I ask the questions again: How intimate with Christ do you really want to be? I, for one, want each day to be one that is more intimate with Christ than the day before. Let me begin our quest in understanding the topic of speaking in tongues with a true story.

I know of a man name Kostya who is pastor of a large Russian Pentecostal church in Moscow. He has not learned to speak English. But, Helena, his wife, studied at the Bible school in England, and does speak English. A pastor friend of theirs from the Unites States was asked to speak at Kostya's church. At the beginning of the church service, Kostya stepped to the microphone, raised his hands and began to pray - in clear, unaccented American English, "Holy Spirit of God, we welcome you here today……"

The American pastor says that as Kostya continued to pray, his mouth dropped open. Yet Kostya had never studied English. After the service, the American pastor talked with Helena and said, "I thought Kostya didn't know English. He was praying in perfect English during the church service!" Helena smiled, "Oh! He doesn't know English. That's his prayer language. He didn't understand anything he said." Helena went on to explain that when she and Kostya were dating, she would always know what was on his heart since, when the prayed together, he would pray "in tongues" in English and she, knowing English, could understand everything he was praying.

While many Christians today speak negatively about the topic of tongues, the Bible, I believe, has always spoken very positively about this gift.

In Acts 2, every one of the 12 apostles spoke in tongues - as well as the other 108 that were there.

In 1 Corinthians, Paul thanks God that he speaks in tongues (1 Corinthians 14:18), and expresses his desire that all Christians speak in tongues (1 Corinthians 14:5).

We are told that speaking in tongues will edify or strengthen our spirits (See 1 Cor. 14:4; Jude 20).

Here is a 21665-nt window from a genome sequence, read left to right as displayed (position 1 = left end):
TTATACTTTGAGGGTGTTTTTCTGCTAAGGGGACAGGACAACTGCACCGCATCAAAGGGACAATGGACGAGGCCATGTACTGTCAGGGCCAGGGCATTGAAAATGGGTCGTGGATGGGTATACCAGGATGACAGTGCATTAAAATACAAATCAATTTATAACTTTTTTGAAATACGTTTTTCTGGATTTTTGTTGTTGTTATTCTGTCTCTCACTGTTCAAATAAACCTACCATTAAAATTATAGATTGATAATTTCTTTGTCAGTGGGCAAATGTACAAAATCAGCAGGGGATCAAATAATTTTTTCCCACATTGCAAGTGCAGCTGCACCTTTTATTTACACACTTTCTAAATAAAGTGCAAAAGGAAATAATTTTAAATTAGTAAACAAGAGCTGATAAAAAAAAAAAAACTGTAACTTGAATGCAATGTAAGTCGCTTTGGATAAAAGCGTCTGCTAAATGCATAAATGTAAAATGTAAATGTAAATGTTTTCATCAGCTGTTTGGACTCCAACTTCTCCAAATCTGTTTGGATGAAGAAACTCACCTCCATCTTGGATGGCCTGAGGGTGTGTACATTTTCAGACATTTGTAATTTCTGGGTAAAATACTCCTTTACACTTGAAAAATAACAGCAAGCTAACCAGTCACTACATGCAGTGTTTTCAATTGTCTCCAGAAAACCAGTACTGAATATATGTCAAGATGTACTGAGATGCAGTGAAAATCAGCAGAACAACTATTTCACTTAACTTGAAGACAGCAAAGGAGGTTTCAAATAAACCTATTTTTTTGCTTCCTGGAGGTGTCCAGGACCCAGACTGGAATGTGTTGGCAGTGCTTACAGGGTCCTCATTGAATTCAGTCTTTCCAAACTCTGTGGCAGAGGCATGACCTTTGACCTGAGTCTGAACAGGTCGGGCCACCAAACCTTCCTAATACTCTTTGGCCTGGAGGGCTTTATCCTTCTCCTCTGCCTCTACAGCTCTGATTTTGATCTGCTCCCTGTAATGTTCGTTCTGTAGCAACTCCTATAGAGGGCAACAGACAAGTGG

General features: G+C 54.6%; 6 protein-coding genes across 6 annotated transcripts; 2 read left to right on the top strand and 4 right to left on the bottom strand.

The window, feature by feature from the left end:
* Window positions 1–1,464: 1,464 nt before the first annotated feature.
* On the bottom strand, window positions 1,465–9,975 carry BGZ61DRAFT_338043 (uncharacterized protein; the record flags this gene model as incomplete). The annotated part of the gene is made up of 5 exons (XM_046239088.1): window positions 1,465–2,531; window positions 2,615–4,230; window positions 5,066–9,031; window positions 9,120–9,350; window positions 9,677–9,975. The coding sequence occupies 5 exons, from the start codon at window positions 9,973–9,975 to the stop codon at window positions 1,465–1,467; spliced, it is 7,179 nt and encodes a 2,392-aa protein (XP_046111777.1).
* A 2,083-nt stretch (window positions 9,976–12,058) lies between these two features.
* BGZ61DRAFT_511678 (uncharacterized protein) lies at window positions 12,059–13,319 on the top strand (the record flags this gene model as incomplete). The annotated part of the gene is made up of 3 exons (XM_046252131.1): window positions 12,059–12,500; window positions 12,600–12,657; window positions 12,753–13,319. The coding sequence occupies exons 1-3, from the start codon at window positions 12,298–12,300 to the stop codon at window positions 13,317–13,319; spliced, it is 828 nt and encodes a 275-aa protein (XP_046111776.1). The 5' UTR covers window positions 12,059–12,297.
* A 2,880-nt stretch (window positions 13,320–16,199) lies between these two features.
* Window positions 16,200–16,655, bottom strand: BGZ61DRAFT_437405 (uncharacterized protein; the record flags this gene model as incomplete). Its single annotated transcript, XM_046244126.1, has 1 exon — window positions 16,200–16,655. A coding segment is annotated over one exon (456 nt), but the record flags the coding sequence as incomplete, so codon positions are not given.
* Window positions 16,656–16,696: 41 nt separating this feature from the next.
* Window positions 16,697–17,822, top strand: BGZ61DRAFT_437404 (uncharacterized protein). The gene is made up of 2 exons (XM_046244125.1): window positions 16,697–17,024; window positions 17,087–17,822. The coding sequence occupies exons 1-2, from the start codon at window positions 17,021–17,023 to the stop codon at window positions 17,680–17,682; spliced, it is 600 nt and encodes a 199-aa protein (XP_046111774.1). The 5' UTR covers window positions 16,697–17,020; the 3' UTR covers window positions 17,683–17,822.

In Ephesians 6:18, we are exhorted to pray in the Spirit on all occasions.

The New Testament was written by people who spoke in tongues. In the New Testament Church, speaking in tongues was considered normal activity for all Christians. And because the New Testament so stresses the importance of tongues, we should examine carefully the biblical teaching about this topic.

For those who do not speak in tongues, the gift of tongues is often a mysterious and sometimes frightening thing. Some people fear that if they speak in tongues, they might lose control and speak in tongues at inappropriate times. We will address this issue. Others have asked me whether a person loses consciousness when speaking in tongues? They wonder if a person goes into a trance when speaking in tongues.

On the other side, Pentecostals see a close relationship between baptism in the Spirit and speaking in tongues. Classical Pentecostals - like Assemblies of God, Foursquare, Church of God, Open Bible, Apostolic Faith, Church of God in Christ, and others, hold firmly to the position that the initial physical evidence of the baptism in the Holy Spirit is speech in "other tongues."